TMF: How about management fees and what do you think a reasonable fee for a mutual fund is?

Bogle: Management fees in this industry run about 1.6% for the average equity fund. By the time you add in portfolio turnover costs, which nobody discloses, and you add the impact of sales charges and opportunity costs because funds aren't fully invested, and out-of-pocket fees, you are probably talking about another 1.4% of cost, bringing that 1.6% management fee or expense ratio up to 3% a year. That is an awful lot of money.

TMF: That is right. In a world where the market on average goes up 10% a year, to give away three percentage points of that gain is painful.

Bogle: It is very painful and if you compound that over time, what it means is that over 30 years a long-term investor in funds is going to get about half as much as an investor who doesn't have any cost at all. The dollar compounded at 10% is going to grow to about $18.50. A dollar compounded at even 7.5%, assuming a 2.5% cost, is going to grow to $9.25.

TMF: Huge difference.

Bogle: Huge difference. What you are seeing is, I am a mutual fund shareholder and I put up 100% of the capital, I take 100% of the risk and I get 50% of the return. The croupiers or the financial intermediaries put up 0% of the capital, take 0% of the risk, and also get 50% of the returns.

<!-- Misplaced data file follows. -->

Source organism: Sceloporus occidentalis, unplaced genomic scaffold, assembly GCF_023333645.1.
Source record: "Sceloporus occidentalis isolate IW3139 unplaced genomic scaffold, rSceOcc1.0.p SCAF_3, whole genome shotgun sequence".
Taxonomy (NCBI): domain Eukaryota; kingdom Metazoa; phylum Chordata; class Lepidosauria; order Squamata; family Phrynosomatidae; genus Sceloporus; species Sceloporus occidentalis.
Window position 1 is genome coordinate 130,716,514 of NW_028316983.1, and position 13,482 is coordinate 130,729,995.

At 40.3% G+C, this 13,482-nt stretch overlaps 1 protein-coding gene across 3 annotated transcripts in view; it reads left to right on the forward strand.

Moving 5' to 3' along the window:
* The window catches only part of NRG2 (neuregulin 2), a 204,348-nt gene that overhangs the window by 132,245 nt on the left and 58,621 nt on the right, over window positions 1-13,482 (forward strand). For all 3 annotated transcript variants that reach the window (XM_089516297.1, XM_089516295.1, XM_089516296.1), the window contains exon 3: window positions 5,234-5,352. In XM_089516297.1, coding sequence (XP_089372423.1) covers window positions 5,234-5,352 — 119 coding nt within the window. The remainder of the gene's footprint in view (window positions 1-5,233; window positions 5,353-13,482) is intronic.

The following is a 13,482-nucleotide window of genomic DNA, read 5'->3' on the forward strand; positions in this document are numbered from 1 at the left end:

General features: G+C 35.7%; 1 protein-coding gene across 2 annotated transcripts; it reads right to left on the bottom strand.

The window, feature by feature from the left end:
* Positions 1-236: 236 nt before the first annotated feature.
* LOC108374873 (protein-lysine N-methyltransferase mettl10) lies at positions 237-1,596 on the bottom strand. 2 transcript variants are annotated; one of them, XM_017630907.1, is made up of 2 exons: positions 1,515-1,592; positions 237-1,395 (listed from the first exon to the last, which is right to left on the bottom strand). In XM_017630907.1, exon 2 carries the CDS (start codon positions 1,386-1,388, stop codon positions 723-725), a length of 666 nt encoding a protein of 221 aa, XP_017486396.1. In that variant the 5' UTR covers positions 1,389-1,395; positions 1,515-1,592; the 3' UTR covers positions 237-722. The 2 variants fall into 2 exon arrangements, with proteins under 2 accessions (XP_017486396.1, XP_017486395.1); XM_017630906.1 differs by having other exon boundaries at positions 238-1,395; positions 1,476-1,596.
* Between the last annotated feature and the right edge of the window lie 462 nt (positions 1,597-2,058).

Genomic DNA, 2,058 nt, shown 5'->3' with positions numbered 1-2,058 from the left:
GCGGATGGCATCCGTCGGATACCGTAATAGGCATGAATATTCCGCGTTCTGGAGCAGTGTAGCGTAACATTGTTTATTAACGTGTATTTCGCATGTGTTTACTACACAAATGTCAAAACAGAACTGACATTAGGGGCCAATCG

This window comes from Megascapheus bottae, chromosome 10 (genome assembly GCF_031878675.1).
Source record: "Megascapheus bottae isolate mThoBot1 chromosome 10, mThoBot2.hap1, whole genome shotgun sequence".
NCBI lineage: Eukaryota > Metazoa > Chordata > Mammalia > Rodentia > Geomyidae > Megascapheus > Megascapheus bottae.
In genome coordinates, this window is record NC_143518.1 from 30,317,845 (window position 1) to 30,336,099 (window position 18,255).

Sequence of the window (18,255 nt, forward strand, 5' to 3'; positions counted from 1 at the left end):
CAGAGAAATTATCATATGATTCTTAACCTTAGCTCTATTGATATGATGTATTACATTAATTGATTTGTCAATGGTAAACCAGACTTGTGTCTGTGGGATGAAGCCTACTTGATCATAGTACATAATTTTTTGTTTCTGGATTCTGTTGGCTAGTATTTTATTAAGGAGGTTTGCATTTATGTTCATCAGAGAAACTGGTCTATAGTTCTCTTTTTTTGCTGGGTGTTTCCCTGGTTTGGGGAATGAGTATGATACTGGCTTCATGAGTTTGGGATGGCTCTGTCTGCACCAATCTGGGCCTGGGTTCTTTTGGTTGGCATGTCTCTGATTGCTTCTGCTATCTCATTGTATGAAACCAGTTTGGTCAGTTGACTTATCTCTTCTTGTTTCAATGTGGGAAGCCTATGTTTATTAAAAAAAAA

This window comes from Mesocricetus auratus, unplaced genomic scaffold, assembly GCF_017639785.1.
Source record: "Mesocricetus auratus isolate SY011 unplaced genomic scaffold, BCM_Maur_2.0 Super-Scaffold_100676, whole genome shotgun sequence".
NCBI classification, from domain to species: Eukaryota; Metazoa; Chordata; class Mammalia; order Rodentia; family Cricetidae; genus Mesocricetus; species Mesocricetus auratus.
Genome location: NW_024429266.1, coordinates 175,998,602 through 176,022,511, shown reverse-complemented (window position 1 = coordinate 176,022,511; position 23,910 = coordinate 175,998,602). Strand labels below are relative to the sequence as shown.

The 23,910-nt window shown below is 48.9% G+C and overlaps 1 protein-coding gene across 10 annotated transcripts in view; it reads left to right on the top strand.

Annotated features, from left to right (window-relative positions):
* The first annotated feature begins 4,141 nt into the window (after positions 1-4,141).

TMF: What about growth in a fund size? Why is that good for them, bad for me?

Bogle: What happens is that people I think very inadvisably often buy mutual funds when they are of moderate or small size and the manager has developed a very excellent record beating the market year after year. It is the nature of this business that people think the past is prologue; it is actually anti-prologue.

But people pour their money into that fund and it gets bigger and bigger and bigger. The management fees grow right up with the fund, but the fund stops doing well. Why? Because turnover costs are higher because opportunities to buy smaller stocks are limited. To have a fund where a stock makes an impact on the portfolio -- it's much more difficult on a $20 billion fund than on a $500 million fund. So it gets tougher and tougher for the fund to do well and it gets easier and easier for the manager to make a large profit.